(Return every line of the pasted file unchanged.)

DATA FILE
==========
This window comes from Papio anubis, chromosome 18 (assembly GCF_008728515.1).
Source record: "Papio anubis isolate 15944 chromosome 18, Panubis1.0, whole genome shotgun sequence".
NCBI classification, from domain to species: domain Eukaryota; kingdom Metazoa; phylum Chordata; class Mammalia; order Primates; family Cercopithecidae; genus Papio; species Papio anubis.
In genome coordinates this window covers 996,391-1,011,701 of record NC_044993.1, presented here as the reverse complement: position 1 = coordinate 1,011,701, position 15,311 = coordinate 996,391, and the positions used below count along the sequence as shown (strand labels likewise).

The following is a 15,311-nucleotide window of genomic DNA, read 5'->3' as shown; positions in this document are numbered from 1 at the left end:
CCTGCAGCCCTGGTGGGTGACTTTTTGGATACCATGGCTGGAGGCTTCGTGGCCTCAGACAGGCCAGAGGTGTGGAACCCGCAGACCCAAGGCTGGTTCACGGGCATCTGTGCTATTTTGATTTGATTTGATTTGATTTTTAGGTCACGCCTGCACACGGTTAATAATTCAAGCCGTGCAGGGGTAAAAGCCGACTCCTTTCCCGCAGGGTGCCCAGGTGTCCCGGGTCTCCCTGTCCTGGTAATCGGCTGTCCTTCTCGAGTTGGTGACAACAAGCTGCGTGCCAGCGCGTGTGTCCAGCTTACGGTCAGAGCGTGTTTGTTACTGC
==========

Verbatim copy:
This window comes from Papio anubis, chromosome 18 (assembly GCF_008728515.1).
Source record: "Papio anubis isolate 15944 chromosome 18, Panubis1.0, whole genome shotgun sequence".
NCBI classification, from domain to species: domain Eukaryota; kingdom Metazoa; phylum Chordata; class Mammalia; order Primates; family Cercopithecidae; genus Papio; species Papio anubis.
In genome coordinates this window covers 996,391-1,011,701 of record NC_044993.1, presented here as the reverse complement: position 1 = coordinate 1,011,701, position 15,311 = coordinate 996,391, and the positions used below count along the sequence as shown (strand labels likewise).

The following is a 15,311-nucleotide window of genomic DNA, read 5'->3' as shown; positions in this document are numbered from 1 at the left end:
CCTGCAGCCCTGGTGGGTGACTTTTTGGATACCATGGCTGGAGGCTTCGTGGCCTCAGACAGGCCAGAGGTGTGGAACCCGCAGACCCAAGGCTGGTTCACGGGCATCTGTGCTATTTTGATTTGATTTGATTTGATTTTTAGGTCACGCCTGCACACGGTTAATAATTCAAGCCGTGCAGGGGTAAAAGCCGACTCCTTTCCCGCAGGGTGCCCAGGTGTCCCGGGTCTCCCTGTCCTGGTAATCGGCTGTCCTTCTCGAGTTGGTGACAACAAGCTGCGTGCCAGCGCGTGTGTCCAGCTTACGGTCAGAGCGTGTTTGTTACTGC